A lot to do with hope; Reflections on working with Junction 25

It’s been about twenty months since I started working as Associate Artist with Junction 25, and in that time I have began my second year on the Contemporary Performance Practice programme at RCS, moved out of my family home, voted in three elections and one referendum, and become part of a community in Glasgow that feels expansive, always on the cusp of new ideas. As I consider these changes in my life, I feel particularly alive to the approaching winter – to the trees turning and the ice in the wind.

It makes me think of this time last year, and particularly of the Wednesday we gathered in the studio of Tramway with a depleted sense of hope following the election of Donald Trump. In the check in at the beginning of the session we found it difficult to articulate those feelings, the edges of our words caught by a fraught sense of disbelief, anger and fear.

But as we spoke together, I felt a deeper appreciation for circles like this and a sense of privilege in our ability to offer meditations on challenging subjects. It is a space liberated from the mainstream school system, outwith the pressure of deadlines and social standards, a place for ‘other’ in discourse and friendship. I’ve really sensed how much that matters to the young people in Junction – it’s hard being a teenager and it’s hard being in school – and so I hope coming together in this way feels like a relief from it all.

To dance with people you might never have met

To question what led to things being the way they are

To laugh or swear or cry

To be in conflict, or stand up and say no

To learn with our bodies about the world and our place within it

To have fun on a Wednesday night

I think that this depth of feeling in the room is testament to Junction 25 as a long-term project. While much participatory art is by nature temporary, the investment of working in the same community with a core group of young people since 2005 (when I was only seven!) means that everyone grows together and relationships are long-lasting and trusted.

When I became Associate Artist in March 2016, I was concerned about how I might fit into that dynamic, and more specifically what it meant for me as an eighteen year old to facilitate other young people. I quickly realised, however, that I was working in an environment opposed to hierarchy and my identity as a young person perhaps created a bridge between the members of Junction 25 and the lead artists of the company.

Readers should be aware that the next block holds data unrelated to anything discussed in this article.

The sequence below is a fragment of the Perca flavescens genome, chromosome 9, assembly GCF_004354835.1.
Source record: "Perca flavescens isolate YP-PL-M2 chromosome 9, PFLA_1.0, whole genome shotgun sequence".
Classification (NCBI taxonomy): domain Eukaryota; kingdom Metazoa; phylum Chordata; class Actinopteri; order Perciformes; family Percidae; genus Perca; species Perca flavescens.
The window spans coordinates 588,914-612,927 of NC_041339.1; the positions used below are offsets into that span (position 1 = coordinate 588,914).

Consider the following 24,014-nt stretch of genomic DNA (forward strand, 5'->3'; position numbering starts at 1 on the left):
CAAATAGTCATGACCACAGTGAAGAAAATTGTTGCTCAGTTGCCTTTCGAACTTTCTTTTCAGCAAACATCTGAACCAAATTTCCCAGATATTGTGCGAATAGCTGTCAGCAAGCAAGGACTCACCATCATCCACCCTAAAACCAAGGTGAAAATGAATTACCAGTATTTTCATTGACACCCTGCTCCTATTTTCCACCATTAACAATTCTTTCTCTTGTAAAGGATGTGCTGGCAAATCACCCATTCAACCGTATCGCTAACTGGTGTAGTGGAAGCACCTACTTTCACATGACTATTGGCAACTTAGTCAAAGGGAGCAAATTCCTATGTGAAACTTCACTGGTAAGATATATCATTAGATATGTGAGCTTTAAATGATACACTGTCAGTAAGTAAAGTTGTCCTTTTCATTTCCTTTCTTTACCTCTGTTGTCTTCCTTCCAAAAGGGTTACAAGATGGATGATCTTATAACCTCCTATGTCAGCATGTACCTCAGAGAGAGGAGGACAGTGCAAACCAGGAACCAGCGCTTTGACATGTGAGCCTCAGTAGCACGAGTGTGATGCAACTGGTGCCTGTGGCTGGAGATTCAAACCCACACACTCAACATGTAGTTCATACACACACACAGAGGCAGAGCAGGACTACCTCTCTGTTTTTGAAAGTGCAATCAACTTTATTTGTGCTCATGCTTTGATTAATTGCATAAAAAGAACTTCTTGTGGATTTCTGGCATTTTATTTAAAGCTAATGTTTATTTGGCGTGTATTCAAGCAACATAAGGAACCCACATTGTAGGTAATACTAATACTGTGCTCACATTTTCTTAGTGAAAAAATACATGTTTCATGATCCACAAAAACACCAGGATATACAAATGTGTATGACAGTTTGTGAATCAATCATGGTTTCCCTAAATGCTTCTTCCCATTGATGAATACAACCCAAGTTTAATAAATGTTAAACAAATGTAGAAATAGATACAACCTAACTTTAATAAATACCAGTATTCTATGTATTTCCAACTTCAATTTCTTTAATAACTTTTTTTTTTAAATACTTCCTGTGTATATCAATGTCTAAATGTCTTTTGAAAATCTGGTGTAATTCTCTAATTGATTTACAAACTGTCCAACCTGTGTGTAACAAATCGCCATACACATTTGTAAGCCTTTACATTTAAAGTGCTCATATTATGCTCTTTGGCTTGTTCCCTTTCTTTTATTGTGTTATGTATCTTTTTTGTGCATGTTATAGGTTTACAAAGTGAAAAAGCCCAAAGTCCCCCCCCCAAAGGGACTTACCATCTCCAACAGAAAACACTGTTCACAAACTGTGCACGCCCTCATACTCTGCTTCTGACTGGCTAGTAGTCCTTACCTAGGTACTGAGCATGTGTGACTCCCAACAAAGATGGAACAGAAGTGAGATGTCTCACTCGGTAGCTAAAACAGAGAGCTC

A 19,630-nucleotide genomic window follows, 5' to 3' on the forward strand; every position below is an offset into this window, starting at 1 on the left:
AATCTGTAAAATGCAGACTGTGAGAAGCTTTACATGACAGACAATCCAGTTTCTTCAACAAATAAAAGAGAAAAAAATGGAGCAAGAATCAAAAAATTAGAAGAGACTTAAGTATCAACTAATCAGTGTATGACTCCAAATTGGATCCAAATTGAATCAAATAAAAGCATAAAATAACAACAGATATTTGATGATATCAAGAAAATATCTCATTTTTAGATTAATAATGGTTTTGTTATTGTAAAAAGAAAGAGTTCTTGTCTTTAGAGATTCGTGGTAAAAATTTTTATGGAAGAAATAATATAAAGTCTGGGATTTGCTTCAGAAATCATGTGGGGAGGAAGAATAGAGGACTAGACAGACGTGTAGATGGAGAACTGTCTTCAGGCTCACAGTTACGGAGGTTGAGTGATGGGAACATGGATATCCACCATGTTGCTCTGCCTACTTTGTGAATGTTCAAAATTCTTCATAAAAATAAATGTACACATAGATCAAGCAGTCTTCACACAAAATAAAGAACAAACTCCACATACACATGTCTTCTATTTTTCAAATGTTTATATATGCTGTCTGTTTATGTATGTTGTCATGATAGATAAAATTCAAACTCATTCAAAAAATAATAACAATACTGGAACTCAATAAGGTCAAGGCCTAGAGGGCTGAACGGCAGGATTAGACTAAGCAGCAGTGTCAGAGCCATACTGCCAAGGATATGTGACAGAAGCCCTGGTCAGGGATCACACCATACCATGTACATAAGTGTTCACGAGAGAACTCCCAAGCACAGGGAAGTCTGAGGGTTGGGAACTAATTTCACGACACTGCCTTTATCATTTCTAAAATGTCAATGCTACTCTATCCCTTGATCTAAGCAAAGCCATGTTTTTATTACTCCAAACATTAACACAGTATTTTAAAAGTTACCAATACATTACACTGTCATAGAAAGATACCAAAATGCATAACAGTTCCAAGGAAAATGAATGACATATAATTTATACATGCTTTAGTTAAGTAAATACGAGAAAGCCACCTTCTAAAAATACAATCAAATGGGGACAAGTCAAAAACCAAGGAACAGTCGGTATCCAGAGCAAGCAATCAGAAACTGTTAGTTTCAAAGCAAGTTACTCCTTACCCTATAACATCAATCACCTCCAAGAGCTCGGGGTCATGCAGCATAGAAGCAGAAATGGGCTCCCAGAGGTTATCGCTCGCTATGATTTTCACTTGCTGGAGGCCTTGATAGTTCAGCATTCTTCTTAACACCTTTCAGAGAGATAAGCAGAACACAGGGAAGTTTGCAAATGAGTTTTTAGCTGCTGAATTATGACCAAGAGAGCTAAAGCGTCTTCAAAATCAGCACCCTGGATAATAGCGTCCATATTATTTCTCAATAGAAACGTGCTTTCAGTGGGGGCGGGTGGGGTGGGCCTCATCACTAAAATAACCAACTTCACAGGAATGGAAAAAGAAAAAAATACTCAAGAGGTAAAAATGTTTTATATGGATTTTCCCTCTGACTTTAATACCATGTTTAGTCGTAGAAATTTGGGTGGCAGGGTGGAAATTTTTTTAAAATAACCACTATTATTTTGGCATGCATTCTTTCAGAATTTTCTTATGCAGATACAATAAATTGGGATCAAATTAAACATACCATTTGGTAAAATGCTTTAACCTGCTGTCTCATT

I also had larger questions around the ethics of my role as a privileged white man to ask others to share their stories in performance making – stories that might never come close to my experience of the world, or stories I am fundamentally incapable of relating to. As I grappled with those questions, I was also bound up in a process of intense personal archaeology as a student on CPP, interrogating the context of my body and the histories I carry with it. Most weeks I would arrive at Tramway ready to hold the space for others to explore their autobiographies while I had shared mine in a performance not so much as an hour before. This process feels vital for any facilitator and one that should always be in motion.

To feel the weight of what we are asking

To consider the tension between my projection and your intention

To be vulnerable

To look in to look out

To resist subscribing to the rhetoric of ‘giving a voice’

To tell the truth

In many ways, I wonder if the role of a facilitator is the ultimate role of a white man working in performance contexts. To make space for stories other than mine. To release power. To listen. It feels like a good development of my own explorations of male privilege, a place from which to interrogate whose voices are being heard and what the aesthetics of social practice are right now. I’ve had some really interesting conversations with some of the members of Junction 25 about their own privilege, and without homogenising those feelings, I think that continually being aware or conscious of all of this is exactly the right place to be.

I want to resist writing with a sense of completion. These reflections are murky and not quite complete, unable to capture my experience in full – but I am enjoying leaning into that quality. It feels strange not working with Junction every Wednesday, and I suppose I miss everyone, but feel excited about the potential of our relationship. Perhaps I am also feeling a sense of gratitude for the weight of the work we made together and the images that stick in my mind – the simple, the challenging, the unexpected.


A few weeks ago, I saw one of the young people we worked with in Shawlands Academy when walking down Victoria Road, and she shouted ‘Justin Bieber!’ in recognition and we both laughed. It’s hard to measure the impact of our work there, its legacy or its ‘success’. In loads of ways, I feel like this reaction, shouting the nickname she gave me in the street over a year later, is all that matters now. We are making small shifts in our relationships with each other, remembering when we jumped over skipping ropes or ran down a hill together in Queens Park. It’s the small things, the ones we might forget or laugh about later, that make a difference.